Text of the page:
Referring now to FIG. 1, where there is illustrated therein a perspective view of a battery pack 10 and a battery charger 12 in accordance with the invention. The battery pack comprises a casing and at least one battery cell (shown in phantom). In order to minimize the cost of the battery pack, and optimize the thermal characteristics of the battery pack for the invention, it is preferred that the casing be a thin semi-rigid plastic material, such as shrink wrap, for example. Shrink wrap materials are well known in the art, and are used in a wide variety of battery and battery pack applications. The casing has a pair of openings (shown in phantom) formed therethrough to expose battery terminals such that the charger may electrically connect with the battery cell or cells.
The battery charger 12 has a housing, preferably made of plastic, with a battery receiving pocket 14 formed therein. Disposed in the pocket are at least two battery charging terminals, including positive terminal 16 and negative terminal 18. The terminals are shown on one wall of the pocket 14, but may be disposed in a variety of arrangements such as on opposite walls. The charging terminal 16 and 18 mate with corresponding battery terminals when the battery pack is inserted into the battery receiving pocket. The pocket 14 also has a battery receiving surface 20, which is shown here as the bottom of the pocket 14. The battery receiving surface is a surface upon which the battery rests, and a portion of the battery pack casing is in contact with the battery receiving surface 20 when a battery pack is disposed in the pocket. Accordingly, it is preferable that the battery receiving surface be the bottom of the pocket. The battery receiving surface 20 has an opening formed therethrough, and disposed in the opening is a probe 22. The probe 22 is used to indicate to a battery charging circuit in the battery charger 12 the temperature of the battery pack 10 during the recharging process.
The probe consists of a body having a temperature sensing element disposed therein, as will be described in greater detail hereinbelow. As shown in FIG. 1, the probe 22 is disposed in the opening formed in the battery receiving surface 20. For maximum efficiency, the probe must be located about flush with the battery receiving surface.
To gain an appreciation of the structure of the probe, FIG. 2 and FIG. 3 show different views of a probe in accordance with the invention. Referring now to FIG. 2 and FIG. 3, there is illustrated therein a top plan view and a side plan view, respectively, of a probe 22 for use in a battery charger in accordance with the invention. The probe has a top surface 24, a bottom surface 26, and a retaining lip 27 which extends at least a portion of the way around the probe.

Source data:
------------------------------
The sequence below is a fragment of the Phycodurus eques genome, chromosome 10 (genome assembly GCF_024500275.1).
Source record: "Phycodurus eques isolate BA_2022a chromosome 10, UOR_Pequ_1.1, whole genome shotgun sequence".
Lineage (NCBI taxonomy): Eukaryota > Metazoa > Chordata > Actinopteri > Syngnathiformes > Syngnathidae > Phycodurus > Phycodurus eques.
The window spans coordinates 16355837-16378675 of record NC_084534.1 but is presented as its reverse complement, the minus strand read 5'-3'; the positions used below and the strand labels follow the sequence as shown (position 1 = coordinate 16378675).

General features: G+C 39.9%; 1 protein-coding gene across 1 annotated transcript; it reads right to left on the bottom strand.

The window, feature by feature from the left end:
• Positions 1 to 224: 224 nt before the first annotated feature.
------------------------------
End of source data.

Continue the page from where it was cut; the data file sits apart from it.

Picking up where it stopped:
One task of the probe is to collect heat from the battery pack generated during recharging, such that the probe's temperature is very similar to that of the battery pack. Additionally, since in many cases the charger may look for a specific rate of change of temperature of the battery pack in deciding when to stop rapid charging, it is preferable that the probe be able to change temperature at least as fast as the battery pack.
To passively collect as much heat as possible from the battery pack, the top surface 24 should have it's surface area enhanced. To increase the surface area, it would seem obvious that the size of the probe should be increased. However, simply making the probe larger will also increase the amount of material used to make the probe, and thus have no net gain in efficiency. A preferred way of increasing the surface area is to break up the surface such that it is non-flat. An example is to form the top surface with a plurality of pockets formed in the surface. The probe is shown here with a series of parallel groves 28, but one skilled in the art will appreciate that there are numerous ways to achieve a non-flat surface. Providing the parallel groves 28 also helps accomplish the goal of being able to change temperature with the battery pack since by removing material from the top surface, the probe has less mass, and therefore less energy is needed to change its temperature.
As a further enhancement of the heat collecting ability of the probe, it is preferred that the top surface have a textured matte finish such that the coefficient of thermal emissivity is at least 0.9. That is, at least 90% of the thermal energy radiated to the top surface of the probe from the battery pack is absorbed. The shrink wrap casing of the battery pack should be a dark color, preferably black, to allow the most efficient radiation from the pack. Additionally, it is preferred that the bottom surface 26 be flat, smooth, with a shiny finish. It may be advantageous to provide a heat reflective cover layer 30 on the bottom surface, such as a layer of metalization or a metal foil. In general, it is preferred that the bottom surface have a coefficient of thermal emissivity of not more than 0.1. That is, no more than 10% of the heat energy radiated from the probe incident with the bottom surface escapes.